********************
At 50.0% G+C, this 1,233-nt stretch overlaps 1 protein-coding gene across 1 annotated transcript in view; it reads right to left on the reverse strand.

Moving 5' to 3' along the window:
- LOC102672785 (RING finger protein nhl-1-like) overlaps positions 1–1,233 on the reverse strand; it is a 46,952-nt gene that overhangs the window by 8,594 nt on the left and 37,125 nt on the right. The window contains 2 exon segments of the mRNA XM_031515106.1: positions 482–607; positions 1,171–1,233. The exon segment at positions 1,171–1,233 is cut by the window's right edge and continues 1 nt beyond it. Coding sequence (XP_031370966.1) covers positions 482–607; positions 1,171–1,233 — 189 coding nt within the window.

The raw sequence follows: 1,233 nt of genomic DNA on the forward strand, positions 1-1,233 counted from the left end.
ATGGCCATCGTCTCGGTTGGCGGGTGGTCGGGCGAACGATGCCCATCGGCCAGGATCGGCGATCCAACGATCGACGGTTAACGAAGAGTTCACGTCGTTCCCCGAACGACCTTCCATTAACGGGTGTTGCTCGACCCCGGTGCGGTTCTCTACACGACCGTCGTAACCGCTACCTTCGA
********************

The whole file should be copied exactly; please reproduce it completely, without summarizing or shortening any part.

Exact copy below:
At 50.0% G+C, this 1,233-nt stretch overlaps 1 protein-coding gene across 1 annotated transcript in view; it reads right to left on the reverse strand.

Moving 5' to 3' along the window:
- LOC102672785 (RING finger protein nhl-1-like) overlaps positions 1–1,233 on the reverse strand; it is a 46,952-nt gene that overhangs the window by 8,594 nt on the left and 37,125 nt on the right. The window contains 2 exon segments of the mRNA XM_031515106.1: positions 482–607; positions 1,171–1,233. The exon segment at positions 1,171–1,233 is cut by the window's right edge and continues 1 nt beyond it. Coding sequence (XP_031370966.1) covers positions 482–607; positions 1,171–1,233 — 189 coding nt within the window.

The raw sequence follows: 1,233 nt of genomic DNA on the forward strand, positions 1-1,233 counted from the left end.
ATGGCCATCGTCTCGGTTGGCGGGTGGTCGGGCGAACGATGCCCATCGGCCAGGATCGGCGATCCAACGATCGACGGTTAACGAAGAGTTCACGTCGTTCCCCGAACGACCTTCCATTAACGGGTGTTGCTCGACCCCGGTGCGGTTCTCTACACGACCGTCGTAACCGCTACCTTCGA